Matt and I had plans to join some friends at the bar this afternoon to watch football, but unfortunately, our sitter fell through at the last minute. I stayed home with Grey so that Matt could go and for that, I was gifted 45 minutes after dinner to take a relaxing bath tonight. As I filled the tub with Johnson and Johnson baby bubble bath, I climbed in, joining the rubber duckies and floating boats that were still in the tub from Grey’s bath last night. With tomorrow being the final day of the year, I started to think about the last twelve months. I wanted to brainstorm a few mommy resolutions for 2013, but one thing I have learned this year is that trying to make plans for parenting is not practical. While it’s good to have some idea of what kind of parent you want to be, you really have to make decisions as things come up. So for that, I thought it was more useful to reflect on what I learned and share that with others who might be getting ready to enter club parenthood for the first time next year. Here goes –
It takes time to adjust. When you leave the hospital, you can’t expect that you are going to go home and live happily ever after with the new addition to your family. Caring for a baby is crazy, so give yourself some time to get settled.
It doesn’t get easier, but you will get better. I mentioned this in an earlier post. While each stage a baby goes through has been challenging so far, as a parent, you get better at handling it. Practice makes perfect, right? I’m sure by the fourth or fifth kid we will all have this parenting thing figured out. (Maybe).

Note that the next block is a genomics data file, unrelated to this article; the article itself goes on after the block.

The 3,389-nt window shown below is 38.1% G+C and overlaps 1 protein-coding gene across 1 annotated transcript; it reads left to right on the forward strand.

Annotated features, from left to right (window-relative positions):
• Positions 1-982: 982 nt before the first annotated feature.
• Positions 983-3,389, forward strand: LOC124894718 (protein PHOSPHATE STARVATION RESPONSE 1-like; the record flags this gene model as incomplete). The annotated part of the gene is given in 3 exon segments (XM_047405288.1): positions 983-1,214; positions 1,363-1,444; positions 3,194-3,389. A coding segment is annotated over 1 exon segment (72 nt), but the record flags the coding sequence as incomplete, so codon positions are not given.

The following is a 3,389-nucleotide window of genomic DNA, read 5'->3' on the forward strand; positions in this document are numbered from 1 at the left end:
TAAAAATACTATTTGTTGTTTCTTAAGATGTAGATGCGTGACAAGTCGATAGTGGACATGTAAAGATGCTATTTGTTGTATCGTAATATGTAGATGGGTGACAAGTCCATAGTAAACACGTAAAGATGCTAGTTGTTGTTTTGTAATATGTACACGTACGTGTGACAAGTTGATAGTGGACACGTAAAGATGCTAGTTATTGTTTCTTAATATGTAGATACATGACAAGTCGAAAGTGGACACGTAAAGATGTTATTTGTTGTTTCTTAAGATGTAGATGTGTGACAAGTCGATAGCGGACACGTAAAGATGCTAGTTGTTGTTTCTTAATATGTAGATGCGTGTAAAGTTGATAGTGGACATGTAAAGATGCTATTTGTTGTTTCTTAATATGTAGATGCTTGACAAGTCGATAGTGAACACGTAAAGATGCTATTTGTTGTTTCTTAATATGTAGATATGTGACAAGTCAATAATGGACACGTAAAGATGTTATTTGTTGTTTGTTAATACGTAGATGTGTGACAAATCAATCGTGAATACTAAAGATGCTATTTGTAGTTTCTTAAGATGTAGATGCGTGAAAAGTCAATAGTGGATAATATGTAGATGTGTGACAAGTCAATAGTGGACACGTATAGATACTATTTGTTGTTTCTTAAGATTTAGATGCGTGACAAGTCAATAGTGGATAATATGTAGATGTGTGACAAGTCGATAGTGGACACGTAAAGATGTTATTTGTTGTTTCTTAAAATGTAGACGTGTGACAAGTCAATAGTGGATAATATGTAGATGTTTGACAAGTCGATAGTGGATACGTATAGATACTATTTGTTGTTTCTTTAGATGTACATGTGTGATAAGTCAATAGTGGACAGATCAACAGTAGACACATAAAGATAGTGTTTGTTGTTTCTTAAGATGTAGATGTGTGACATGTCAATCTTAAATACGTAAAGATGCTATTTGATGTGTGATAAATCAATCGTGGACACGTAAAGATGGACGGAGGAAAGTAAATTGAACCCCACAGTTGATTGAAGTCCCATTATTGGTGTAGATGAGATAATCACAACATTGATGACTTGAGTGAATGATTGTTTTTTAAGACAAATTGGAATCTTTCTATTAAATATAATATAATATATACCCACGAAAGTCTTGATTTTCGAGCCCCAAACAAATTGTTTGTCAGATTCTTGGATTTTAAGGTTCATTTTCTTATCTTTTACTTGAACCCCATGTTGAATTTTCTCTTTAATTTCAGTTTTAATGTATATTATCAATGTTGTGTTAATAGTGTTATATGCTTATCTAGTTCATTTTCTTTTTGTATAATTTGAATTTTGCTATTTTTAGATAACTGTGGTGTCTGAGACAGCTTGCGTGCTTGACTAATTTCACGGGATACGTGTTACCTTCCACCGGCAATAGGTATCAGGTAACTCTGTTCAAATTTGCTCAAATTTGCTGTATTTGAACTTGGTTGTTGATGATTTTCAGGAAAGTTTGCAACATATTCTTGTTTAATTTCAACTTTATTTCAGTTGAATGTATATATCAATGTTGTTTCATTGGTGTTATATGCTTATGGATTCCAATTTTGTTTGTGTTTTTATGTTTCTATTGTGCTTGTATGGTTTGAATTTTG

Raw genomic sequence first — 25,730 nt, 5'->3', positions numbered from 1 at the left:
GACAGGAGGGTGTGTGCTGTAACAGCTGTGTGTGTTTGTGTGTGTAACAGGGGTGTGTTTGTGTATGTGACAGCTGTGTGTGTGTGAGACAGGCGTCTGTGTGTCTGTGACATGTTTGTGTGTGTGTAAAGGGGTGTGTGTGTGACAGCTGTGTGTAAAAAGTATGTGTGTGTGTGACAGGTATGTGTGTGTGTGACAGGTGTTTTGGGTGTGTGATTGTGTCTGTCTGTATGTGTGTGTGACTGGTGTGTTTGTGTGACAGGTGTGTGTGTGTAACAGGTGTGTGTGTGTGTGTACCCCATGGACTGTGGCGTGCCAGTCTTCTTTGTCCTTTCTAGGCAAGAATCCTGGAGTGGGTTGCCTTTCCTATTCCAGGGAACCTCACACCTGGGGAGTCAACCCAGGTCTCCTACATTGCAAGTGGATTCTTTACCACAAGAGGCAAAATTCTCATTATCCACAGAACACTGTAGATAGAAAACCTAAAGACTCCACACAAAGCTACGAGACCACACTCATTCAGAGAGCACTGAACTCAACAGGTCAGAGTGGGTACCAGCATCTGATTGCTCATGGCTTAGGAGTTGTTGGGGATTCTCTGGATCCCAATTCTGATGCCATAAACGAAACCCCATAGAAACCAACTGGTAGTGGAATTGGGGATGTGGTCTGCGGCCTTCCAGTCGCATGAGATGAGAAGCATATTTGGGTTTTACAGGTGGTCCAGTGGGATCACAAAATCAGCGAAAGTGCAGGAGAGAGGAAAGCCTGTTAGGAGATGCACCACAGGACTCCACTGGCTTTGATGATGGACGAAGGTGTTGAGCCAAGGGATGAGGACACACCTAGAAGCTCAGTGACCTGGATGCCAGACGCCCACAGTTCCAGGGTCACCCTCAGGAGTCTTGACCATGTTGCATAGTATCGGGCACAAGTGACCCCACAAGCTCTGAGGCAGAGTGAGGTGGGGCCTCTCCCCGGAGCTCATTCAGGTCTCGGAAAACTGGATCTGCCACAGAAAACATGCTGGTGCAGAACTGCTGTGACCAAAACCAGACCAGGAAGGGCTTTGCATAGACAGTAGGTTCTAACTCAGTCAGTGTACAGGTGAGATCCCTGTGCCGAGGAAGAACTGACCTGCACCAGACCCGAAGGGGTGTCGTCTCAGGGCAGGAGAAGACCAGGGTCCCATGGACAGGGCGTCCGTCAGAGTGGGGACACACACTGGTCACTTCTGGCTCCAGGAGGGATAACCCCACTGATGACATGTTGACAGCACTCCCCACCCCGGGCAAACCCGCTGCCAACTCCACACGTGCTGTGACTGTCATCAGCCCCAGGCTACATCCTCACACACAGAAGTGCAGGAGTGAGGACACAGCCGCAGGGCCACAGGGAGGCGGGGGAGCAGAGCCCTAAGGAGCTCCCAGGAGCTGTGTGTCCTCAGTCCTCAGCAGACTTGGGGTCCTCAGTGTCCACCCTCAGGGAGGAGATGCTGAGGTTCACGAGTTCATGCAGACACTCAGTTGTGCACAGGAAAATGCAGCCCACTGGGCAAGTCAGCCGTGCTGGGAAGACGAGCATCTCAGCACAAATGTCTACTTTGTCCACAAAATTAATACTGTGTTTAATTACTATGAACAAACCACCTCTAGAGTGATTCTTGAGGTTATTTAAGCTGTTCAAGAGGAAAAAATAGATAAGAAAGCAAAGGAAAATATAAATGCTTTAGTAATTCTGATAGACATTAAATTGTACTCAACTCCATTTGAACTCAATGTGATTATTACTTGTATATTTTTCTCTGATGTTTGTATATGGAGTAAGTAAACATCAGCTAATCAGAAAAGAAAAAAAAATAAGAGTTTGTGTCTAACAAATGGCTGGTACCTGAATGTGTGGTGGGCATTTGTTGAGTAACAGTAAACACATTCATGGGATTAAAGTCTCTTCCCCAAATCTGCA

Your relationship with your friends will change. It really used to annoy me when people with kids told me I didn’t get it because I wasn’t a parent, but the truth is, you won’t get it until you are a parent. When your friends harass you for not seeing you more often and you try to explain why it’s a challenge to go out, let it slide. Then, when they have a newborn, you can bust out a big ol’ “I told you so.” And in the meantime, find some friends that have children who will understand why you must schedule
get-togethers between naptimes and that you have to be home by 7pm for bedtime.
Forgive yourself for making mistakes. Parents are not perfect. You can’t expect that you will be. The first time Matt changed Grey’s diaper in the hospital, he put it on backwards. As gross as the result may be, a little leaky diaper never killed anyone.
Be honest. The entire purpose of writing this blog was to create a place for me to be honest about the craziness of motherhood. When people ask you how the baby is doing, or if the baby is sleeping through the night, or how you are adjusting back at work, you will probably have the same reaction as most and give the typical answer – “It’s great! We are great! The baby is perfect!” However, don’t be afraid to switch it up now and again and surprise them. Tell them that the baby does a lot of screaming, shitting, and spitting up. Tell them that work is ridiculous – you are napping underneath your desk due to exhaustion. Tell them that the baby is up every 1.5 hours to breastfeed which your husband can’t help you with and you are pretty sure you will never sleep through the night again. Who knows? Maybe if you are honest more often, people will stop pestering you with small talk questions. Either way, find someone that doesn’t mind listening to you complain now and again and keep them close by. Or just start a blog.